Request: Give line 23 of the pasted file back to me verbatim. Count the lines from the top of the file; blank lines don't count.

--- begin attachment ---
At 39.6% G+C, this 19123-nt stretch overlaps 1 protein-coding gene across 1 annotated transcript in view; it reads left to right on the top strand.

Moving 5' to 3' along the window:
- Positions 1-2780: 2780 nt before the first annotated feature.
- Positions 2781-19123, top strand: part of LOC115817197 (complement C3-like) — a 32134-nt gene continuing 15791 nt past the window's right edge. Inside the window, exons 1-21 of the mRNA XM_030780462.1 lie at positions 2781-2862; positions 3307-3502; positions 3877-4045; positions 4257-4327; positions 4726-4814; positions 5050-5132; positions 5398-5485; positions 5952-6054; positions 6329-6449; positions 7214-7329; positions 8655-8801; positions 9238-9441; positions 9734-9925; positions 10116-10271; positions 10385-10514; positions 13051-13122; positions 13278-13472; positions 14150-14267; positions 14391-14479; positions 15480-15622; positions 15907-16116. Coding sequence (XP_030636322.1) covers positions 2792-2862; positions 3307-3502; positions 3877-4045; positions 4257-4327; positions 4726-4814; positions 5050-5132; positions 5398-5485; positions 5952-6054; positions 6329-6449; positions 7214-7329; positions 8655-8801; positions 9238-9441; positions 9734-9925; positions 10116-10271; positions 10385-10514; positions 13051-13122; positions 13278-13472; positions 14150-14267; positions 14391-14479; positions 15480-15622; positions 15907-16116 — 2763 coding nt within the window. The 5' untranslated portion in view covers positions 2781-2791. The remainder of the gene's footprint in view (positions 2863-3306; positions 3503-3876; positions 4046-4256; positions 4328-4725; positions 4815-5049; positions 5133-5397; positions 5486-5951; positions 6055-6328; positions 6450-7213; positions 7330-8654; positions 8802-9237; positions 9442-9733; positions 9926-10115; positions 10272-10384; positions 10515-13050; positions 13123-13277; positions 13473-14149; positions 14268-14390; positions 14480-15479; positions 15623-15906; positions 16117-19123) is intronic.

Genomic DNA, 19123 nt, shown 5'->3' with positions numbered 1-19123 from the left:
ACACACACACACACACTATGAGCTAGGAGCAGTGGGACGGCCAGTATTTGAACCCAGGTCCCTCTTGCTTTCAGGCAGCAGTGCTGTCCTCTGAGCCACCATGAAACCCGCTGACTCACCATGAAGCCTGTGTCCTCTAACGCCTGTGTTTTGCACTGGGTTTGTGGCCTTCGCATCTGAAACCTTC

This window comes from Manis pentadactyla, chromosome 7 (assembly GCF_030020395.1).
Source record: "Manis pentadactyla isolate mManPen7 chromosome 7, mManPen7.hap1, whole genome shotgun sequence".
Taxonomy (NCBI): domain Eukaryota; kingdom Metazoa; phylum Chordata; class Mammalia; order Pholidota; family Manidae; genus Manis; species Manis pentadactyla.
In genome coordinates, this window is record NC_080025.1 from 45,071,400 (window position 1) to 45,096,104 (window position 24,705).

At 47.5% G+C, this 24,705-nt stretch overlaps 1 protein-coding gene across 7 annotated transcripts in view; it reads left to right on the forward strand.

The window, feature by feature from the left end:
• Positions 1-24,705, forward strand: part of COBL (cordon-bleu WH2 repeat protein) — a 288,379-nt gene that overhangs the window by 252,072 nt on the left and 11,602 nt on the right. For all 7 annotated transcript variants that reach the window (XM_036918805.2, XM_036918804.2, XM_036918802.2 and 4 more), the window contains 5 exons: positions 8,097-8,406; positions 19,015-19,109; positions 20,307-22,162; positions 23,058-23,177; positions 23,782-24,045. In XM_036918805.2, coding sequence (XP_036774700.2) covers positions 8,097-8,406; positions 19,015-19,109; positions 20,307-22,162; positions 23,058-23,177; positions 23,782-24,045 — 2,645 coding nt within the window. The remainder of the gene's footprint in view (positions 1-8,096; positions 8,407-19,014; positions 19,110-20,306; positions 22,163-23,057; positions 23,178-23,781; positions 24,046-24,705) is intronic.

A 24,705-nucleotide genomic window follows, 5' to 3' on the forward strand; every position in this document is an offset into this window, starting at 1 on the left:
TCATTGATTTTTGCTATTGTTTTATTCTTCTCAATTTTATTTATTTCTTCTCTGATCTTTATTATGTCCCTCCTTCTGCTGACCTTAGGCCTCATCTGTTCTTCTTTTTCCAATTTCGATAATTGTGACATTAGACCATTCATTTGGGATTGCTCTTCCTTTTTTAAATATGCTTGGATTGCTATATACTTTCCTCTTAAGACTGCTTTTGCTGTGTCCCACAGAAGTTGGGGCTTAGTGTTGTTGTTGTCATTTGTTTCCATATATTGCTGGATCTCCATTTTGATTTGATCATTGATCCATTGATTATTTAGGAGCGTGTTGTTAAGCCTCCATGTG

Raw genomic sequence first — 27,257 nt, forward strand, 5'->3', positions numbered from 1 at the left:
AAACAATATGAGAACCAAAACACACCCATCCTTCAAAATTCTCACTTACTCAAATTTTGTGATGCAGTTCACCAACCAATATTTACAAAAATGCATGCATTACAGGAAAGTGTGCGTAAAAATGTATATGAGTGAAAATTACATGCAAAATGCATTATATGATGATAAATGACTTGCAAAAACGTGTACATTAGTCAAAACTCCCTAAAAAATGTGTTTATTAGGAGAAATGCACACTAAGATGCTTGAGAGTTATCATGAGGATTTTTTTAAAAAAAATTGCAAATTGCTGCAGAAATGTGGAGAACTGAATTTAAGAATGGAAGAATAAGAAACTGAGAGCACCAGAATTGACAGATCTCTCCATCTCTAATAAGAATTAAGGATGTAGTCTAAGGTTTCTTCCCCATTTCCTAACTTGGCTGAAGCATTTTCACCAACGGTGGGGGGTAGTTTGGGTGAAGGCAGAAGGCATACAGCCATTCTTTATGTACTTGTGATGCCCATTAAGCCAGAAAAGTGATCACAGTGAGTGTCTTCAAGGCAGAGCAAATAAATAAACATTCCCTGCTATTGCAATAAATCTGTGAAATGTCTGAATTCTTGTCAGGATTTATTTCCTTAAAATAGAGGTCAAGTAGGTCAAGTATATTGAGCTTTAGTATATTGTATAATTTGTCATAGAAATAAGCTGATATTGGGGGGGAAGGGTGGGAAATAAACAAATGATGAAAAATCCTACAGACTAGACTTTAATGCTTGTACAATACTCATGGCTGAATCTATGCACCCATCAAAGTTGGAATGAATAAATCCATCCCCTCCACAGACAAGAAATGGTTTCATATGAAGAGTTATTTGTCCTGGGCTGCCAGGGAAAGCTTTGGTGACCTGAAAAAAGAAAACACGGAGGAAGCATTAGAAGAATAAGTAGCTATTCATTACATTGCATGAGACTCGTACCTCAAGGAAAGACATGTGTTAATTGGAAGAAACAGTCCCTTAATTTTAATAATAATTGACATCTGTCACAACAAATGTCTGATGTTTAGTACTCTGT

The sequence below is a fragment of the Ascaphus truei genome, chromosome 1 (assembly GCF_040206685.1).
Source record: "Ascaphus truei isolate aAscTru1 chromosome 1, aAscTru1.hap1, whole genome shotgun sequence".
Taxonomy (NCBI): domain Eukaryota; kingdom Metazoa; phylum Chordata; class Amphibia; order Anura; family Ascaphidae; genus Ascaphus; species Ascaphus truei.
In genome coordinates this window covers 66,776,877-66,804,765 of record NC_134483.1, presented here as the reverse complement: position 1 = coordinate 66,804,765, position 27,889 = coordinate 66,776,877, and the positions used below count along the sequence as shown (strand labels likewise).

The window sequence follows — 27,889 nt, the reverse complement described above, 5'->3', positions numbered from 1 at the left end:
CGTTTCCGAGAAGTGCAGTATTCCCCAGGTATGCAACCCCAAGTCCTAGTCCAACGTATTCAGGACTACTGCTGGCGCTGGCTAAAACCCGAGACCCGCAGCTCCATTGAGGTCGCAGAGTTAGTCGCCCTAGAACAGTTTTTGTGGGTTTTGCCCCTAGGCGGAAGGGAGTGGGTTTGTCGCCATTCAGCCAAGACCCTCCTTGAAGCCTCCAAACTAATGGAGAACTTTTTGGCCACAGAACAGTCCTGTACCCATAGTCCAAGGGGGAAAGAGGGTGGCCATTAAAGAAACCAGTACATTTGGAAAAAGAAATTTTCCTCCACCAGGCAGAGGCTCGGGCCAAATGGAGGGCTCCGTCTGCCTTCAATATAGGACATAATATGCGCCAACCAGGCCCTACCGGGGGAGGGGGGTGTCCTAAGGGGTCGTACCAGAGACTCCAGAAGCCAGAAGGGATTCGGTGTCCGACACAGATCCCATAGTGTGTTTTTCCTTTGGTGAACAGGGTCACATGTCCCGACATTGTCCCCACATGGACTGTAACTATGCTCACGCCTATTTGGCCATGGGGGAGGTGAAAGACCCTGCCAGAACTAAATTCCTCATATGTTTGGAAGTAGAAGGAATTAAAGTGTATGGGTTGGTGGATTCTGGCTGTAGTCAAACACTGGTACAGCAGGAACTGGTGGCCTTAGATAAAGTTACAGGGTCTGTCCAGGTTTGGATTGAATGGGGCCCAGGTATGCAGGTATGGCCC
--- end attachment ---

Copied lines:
CGTTTCCGAGAAGTGCAGTATTCCCCAGGTATGCAACCCCAAGTCCTAGTCCAACGTATTCAGGACTACTGCTGGCGCTGGCTAAAACCCGAGACCCGCAGCTCCATTGAGGTCGCAGAGTTAGTCGCCCTAGAACAGTTTTTGTGGGTTTTGCCCCTAGGCGGAAGGGAGTGGGTTTGTCGCCATTCAGCCAAGACCCTCCTTGAAGCCTCCAAACTAATGGAGAACTTTTTGGCCACAGAACAGTCCTGTACCCATAGTCCAAGGGGGAAAGAGGGTGGCCATTAAAGAAACCAGTACATTTGGAAAAAGAAATTTTCCTCCACCAGGCAGAGGCTCGGGCCAAATGGAGGGCTCCGTCTGCCTTCAATATAGGACATAATATGCGCCAACCAGGCCCTACCGGGGGAGGGGGGTGTCCTAAGGGGTCGTACCAGAGACTCCAGAAGCCAGAAGGGATTCGGTGTCCGACACAGATCCCATAGTGTGTTTTTCCTTTGGTGAACAGGGTCACATGTCCCGACATTGTCCCCACATGGACTGTAACTATGCTCACGCCTATTTGGCCATGGGGGAGGTGAAAGACCCTGCCAGAACTAAATTCCTCATATGTTTGGAAGTAGAAGGAATTAAAGTGTATGGGTTGGTGGATTCTGGCTGTAGTCAAACACTGGTACAGCAGGAACTGGTGGCCTTAGATAAAGTTACAGGGTCTGTCCAGGTTTGGATTGAATGGGGCCCAGGTATGCAGGTATGGCCC